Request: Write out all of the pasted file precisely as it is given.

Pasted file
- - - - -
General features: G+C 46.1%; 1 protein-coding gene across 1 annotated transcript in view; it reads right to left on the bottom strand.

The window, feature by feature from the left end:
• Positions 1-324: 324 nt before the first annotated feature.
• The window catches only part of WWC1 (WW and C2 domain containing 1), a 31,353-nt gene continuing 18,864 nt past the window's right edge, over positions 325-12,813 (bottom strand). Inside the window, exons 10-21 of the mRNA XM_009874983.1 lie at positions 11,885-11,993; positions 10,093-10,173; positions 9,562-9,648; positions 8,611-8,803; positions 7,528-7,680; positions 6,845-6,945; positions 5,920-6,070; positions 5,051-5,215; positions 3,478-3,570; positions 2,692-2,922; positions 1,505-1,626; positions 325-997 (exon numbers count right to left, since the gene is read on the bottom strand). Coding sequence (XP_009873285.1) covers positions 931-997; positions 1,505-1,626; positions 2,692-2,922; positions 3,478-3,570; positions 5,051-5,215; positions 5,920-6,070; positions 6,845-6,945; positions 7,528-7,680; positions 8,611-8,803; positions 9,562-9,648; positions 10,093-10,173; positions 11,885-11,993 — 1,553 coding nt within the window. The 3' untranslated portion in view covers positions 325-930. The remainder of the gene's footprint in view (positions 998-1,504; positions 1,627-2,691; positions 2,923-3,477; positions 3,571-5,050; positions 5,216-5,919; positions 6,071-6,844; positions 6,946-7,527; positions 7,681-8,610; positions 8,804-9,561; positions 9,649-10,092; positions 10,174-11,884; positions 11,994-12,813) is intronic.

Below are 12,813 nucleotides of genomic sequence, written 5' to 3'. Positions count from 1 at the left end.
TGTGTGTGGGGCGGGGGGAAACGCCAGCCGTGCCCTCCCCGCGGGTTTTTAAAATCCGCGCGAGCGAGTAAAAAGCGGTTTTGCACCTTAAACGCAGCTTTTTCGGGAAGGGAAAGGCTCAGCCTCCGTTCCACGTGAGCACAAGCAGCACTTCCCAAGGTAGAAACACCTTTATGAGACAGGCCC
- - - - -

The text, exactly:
General features: G+C 46.1%; 1 protein-coding gene across 1 annotated transcript in view; it reads right to left on the bottom strand.

The window, feature by feature from the left end:
• Positions 1-324: 324 nt before the first annotated feature.
• The window catches only part of WWC1 (WW and C2 domain containing 1), a 31,353-nt gene continuing 18,864 nt past the window's right edge, over positions 325-12,813 (bottom strand). Inside the window, exons 10-21 of the mRNA XM_009874983.1 lie at positions 11,885-11,993; positions 10,093-10,173; positions 9,562-9,648; positions 8,611-8,803; positions 7,528-7,680; positions 6,845-6,945; positions 5,920-6,070; positions 5,051-5,215; positions 3,478-3,570; positions 2,692-2,922; positions 1,505-1,626; positions 325-997 (exon numbers count right to left, since the gene is read on the bottom strand). Coding sequence (XP_009873285.1) covers positions 931-997; positions 1,505-1,626; positions 2,692-2,922; positions 3,478-3,570; positions 5,051-5,215; positions 5,920-6,070; positions 6,845-6,945; positions 7,528-7,680; positions 8,611-8,803; positions 9,562-9,648; positions 10,093-10,173; positions 11,885-11,993 — 1,553 coding nt within the window. The 3' untranslated portion in view covers positions 325-930. The remainder of the gene's footprint in view (positions 998-1,504; positions 1,627-2,691; positions 2,923-3,477; positions 3,571-5,050; positions 5,216-5,919; positions 6,071-6,844; positions 6,946-7,527; positions 7,681-8,610; positions 8,804-9,561; positions 9,649-10,092; positions 10,174-11,884; positions 11,994-12,813) is intronic.

Below are 12,813 nucleotides of genomic sequence, written 5' to 3'. Positions count from 1 at the left end.
TGTGTGTGGGGCGGGGGGAAACGCCAGCCGTGCCCTCCCCGCGGGTTTTTAAAATCCGCGCGAGCGAGTAAAAAGCGGTTTTGCACCTTAAACGCAGCTTTTTCGGGAAGGGAAAGGCTCAGCCTCCGTTCCACGTGAGCACAAGCAGCACTTCCCAAGGTAGAAACACCTTTATGAGACAGGCCC